Why is Cycling Easier Than Running?

Given the coronavirus-enforced lockdown has left me with little else to do for the most part, back in April I thought, what better time to lose a little weight and boost my fitness than when the pubs are closed and social gatherings are off the table?

Since then, I’ve been constantly interchanging between a cycling day and a running day, and it’s no lie that the latter leaves me goosed a lot quicker than the former. I’ve been on three-hour cycles that haven’t tired me out or felt as physically taxing as 25-minute 5k runs.

The question is, then, why does cycling at least feel easier than running? Which burns more calories out of the two? And can one be considered ‘better’ for your body than the other?

Cycling vs Running

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For starters, both are great forms of aerobic exercise if you want to shed a few pounds or stay in shape. Even just taking exercise outdoors can do wonders for you mental health, if nothing else.

Not only will they both help you lose weight (assuming that’s your aim – it doesn’t have to be, of course…), but they enhance your cardiovascular health and build up muscle in your body.

That said, as a general rule, running will require more effort on your part than cycling – even if it’s nots an electric bike you’re riding, a ‘normal’ bicycle will obviously still carry some of the workload for you.

What Burns More Calories: Running or Cycling?

Running, usually. Though, it does depend on the intensity of the exercise you take in this regard.

For instance, check out the number of calories I burnt on a short but intense 5k run:

574 calories burned during a 25-minute run

Now compare that with the number of calories I burnt on a much longer cycle recently:

881 calories burned during a nearly 3-hour bike ride

As you can see from this evidence, I didn’t even burn twice as many calories on my bike as I did on my feet. This was despite covering almost 11 times as much ground and riding for nearly six times as long on my bike than when on my feet.

Essentially, while your legs are much stronger than they need to be to walk or run, it still uses more muscles than cycling. Bicycles can, of course, ‘coast’ (i.e. when riding downhill), which will enable you to speed off at a constant pace without needing to maintain a high level of physical effort.

With that in mind, it’s worth pointing out that another way of burning as many calories as possible is by riding or running uphill more – because again, it’s more physically demanding than gentle slopes or flat surfaces.

Is Cycling Better Than Running?

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It depends what for. If you’re looking to purely burn calories, then no, cycling is generally not better than running. But it can be the more beneficial form of exercise in plenty of other ways.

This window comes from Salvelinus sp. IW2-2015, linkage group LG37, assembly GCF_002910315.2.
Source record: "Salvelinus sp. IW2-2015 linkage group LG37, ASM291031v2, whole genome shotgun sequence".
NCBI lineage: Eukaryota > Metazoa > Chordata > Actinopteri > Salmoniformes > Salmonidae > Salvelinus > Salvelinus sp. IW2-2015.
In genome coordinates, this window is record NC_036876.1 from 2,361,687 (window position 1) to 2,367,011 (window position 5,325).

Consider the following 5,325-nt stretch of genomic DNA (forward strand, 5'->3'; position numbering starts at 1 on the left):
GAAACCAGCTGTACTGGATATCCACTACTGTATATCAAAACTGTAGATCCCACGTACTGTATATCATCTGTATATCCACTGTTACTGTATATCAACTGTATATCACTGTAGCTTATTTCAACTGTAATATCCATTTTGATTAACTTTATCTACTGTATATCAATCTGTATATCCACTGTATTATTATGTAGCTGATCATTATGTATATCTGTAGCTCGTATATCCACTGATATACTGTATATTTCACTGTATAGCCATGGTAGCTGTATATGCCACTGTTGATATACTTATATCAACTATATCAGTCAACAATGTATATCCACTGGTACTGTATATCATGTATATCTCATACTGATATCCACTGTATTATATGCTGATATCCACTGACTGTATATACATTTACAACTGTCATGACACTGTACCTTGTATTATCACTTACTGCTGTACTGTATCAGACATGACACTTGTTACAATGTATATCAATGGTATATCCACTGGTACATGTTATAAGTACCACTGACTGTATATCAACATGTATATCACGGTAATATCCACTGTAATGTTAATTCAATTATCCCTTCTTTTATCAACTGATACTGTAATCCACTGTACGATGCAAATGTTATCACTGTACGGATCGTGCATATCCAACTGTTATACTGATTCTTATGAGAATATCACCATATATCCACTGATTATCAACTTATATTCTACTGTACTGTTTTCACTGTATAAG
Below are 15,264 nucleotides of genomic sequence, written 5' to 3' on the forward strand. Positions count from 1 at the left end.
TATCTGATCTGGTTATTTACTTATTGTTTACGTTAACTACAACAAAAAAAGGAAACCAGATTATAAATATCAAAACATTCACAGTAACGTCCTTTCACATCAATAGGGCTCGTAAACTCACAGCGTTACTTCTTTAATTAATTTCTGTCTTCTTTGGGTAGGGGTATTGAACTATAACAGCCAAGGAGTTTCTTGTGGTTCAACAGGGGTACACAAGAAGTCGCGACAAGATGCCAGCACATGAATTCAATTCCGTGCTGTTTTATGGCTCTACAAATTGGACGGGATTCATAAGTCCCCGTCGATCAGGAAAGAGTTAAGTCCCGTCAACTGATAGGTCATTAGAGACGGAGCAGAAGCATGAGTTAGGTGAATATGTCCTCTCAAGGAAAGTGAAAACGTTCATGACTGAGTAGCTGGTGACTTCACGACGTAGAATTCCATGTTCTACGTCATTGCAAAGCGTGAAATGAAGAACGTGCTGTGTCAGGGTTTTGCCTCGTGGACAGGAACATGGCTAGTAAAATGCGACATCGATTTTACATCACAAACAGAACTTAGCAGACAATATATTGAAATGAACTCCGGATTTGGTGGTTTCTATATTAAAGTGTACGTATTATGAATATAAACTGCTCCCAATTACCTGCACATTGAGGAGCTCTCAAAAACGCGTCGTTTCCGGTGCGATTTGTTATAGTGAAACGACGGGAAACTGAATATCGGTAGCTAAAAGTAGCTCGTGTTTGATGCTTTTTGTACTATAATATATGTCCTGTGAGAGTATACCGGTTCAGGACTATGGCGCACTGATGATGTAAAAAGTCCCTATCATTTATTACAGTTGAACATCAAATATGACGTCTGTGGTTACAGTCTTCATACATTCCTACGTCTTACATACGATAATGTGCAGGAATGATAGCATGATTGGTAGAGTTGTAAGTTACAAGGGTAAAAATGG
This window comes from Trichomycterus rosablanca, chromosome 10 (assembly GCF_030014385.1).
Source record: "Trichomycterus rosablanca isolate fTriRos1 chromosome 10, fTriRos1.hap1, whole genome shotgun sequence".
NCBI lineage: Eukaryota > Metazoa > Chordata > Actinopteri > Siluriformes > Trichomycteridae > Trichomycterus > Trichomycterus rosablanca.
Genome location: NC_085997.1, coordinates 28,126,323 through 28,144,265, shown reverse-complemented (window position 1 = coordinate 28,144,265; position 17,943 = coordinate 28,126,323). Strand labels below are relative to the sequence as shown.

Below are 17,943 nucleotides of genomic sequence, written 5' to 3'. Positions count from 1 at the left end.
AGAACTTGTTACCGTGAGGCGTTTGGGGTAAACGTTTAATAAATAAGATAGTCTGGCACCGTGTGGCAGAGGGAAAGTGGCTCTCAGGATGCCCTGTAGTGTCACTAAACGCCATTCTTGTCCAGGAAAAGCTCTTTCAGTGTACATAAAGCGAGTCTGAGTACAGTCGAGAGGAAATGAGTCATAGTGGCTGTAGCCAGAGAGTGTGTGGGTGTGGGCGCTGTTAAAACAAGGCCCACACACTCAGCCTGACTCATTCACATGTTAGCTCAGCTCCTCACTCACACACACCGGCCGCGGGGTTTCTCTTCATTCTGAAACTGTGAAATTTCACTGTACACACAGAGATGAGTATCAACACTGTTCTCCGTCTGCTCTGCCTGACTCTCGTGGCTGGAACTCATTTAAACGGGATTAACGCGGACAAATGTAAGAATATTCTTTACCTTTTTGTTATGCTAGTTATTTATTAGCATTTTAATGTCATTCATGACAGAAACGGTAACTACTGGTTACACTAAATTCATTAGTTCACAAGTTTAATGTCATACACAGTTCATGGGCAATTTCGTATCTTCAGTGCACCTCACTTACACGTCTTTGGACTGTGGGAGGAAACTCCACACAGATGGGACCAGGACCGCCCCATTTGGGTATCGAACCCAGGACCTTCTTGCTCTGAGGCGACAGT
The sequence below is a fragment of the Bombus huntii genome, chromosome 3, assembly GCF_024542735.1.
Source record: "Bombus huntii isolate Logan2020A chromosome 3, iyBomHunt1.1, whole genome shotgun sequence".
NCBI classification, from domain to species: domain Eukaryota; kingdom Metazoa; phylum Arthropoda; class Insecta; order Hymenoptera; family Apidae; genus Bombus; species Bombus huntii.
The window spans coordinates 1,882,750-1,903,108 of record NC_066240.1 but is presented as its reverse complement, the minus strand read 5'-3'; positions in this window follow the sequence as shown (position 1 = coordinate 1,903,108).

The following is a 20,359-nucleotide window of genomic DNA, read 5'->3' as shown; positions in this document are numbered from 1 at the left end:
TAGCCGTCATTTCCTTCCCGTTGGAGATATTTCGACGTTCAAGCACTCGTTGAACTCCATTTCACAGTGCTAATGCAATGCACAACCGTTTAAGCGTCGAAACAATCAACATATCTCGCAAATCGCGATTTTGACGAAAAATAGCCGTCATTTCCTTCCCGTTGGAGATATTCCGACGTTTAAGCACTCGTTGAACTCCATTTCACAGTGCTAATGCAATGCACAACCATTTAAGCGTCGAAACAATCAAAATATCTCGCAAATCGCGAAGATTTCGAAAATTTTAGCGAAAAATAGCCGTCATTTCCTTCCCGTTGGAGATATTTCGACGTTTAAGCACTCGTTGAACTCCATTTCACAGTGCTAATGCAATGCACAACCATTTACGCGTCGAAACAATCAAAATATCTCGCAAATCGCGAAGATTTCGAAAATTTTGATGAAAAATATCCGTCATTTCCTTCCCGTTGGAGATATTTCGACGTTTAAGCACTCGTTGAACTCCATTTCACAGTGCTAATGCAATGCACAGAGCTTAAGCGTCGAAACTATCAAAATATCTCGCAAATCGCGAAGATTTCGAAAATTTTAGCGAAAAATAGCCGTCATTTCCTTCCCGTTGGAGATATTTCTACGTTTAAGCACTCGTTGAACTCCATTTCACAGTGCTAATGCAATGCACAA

For one thing, running’s greater impact on your muscles and joints will not only tire you out faster but also make an injury more likely. Cycling is a more gentle form of exercise by comparison, and one which you can enjoy for longer spells before running out of energy. Statistic published by Men’s Health, for instance, found that running-related injuries are almost twice as common per 1000 hours than from cycling.

Think about it from a practical point of view, too. Are you tired of commuting by car or (especially in these ‘unprecedented times’) the train? Well, running is certainly healthier than either of these, but nobody wants to be that guy who turns up to work dripping in his own sweat. Running will do that to do – cycling makes this a much easier issue to avoid.

And if it’s building muscle you’re interested in, then cycling should again be your first choice. Constant pedalling will cause your legs to bulk up far more than running ever could; that said, running is not by any means ‘bad’ for building muscle and can still make your body stronger.

Both are great forms of exercise to take; that much is obvious. And while cycling may be the more expensive and the slightly less effective for weight loss, it’s a great habit to get into, a more bearable option for many people, and still a brilliant way to stay healthy.

It’s almost like ‘passive’ exercise – you’ll get fit without really realising it – whereas your legs and your muscles will make sure you find out you’re getting fitter the hard way by running.

Matthew Chandler

Matthew Chandler

Matthew is a freelance sports journalist from Warrington, England. A keen cyclist, he is a regular contributor to Discerning Cyclist, as well as FourFourTwo, Click Liverpool and Royal Blue Mersey. See Matthew's Muck Rack profile

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